Published On: Sun, Dec 21st, 2014

U.S. Treasury Secretary Jack Lew Slams Changes to Financial Reform Law

Jack Lew

American Treasury Secretary Jacob Lew criticized Congress Thursday for approving a change to part of the 2010 Dodd-Frank Wall Street reform law, MarketWatch said on December 18.

Speaking at the beginning of a meeting for the Financial Stability Oversight Council (FSOC), Lew said the Obama Administration opposed Congress’ inclusion of a provision that repealed a part of the Dodd-Frank Wall Street Reform and Consumer Protection Act that forced bank holding companies to conduct derivatives activities in non-bank subsidiaries to reduce the risk of a taxpayer bailout, the report said.

“It was a step in the wrong direction, ” Lew said, but added that much of the architecture of the law remained intact, and was already changing the derivatives market. President Barack Obama has said he’s still committed to fully implementing Dodd-Frank, the regulations passed in 2010 in order to prevent a recurrence of the events that led to the 2008 financial crisis.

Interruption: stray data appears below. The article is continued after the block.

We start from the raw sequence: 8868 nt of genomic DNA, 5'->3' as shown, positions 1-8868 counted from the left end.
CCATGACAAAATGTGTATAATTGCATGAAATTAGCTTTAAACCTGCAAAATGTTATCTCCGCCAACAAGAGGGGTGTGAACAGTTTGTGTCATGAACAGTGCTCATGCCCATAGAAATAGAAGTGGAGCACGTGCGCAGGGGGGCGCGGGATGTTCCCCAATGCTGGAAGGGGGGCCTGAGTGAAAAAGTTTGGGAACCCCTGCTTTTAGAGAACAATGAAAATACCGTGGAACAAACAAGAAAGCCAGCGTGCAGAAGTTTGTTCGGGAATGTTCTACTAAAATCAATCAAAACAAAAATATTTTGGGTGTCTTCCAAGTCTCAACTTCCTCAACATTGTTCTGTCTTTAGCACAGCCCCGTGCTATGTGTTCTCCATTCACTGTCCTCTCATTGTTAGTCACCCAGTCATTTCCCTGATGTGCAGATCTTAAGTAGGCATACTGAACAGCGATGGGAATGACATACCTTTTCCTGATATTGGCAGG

The provision was included in Congress’ spending bill passed over the weekend to keep the government open, but was actively opposed by Democrats like Sen. Elizabeth Warren of Massachusetts and Sen. Sherrod Brown of Ohio, who will be the top Democrat on the Senate Banking Committee next session, according to the report.

Meanwhile, the U.S. financial risk council took new steps on Thursday to bolster its ongoing review of the asset management industry, announcing it is requesting information to understand how certain activities and products could threaten the markets, Reuters said.

Treasury Secretary Lew, who chairs the FSOC, said regulators will focus their data request on four key areas: liquidity and redemption risk, leverage, operational functions and how asset managers can be resolved if they fail, the report said.

“I believe this engagement should give us greater insight into whether and how asset management products and activities could create risks to U.S. financial stability, ” Lew said during a meeting of the council on Thursday.

Regulators have been scrutinizing the industry since the 2007-2009 financial crisis.

Securities and Exchange Commission Chair Mary Jo White, whose agency directly oversees asset managers such as BlackRock , last week laid out a plan to tighten supervision.

White, an FSOC member, said Thursday that the risk council’s work could help inform the SEC’s rules. She said the FSOC is involved because potential systemic threats to the financial system could not be solved by just one agency, according to the report.


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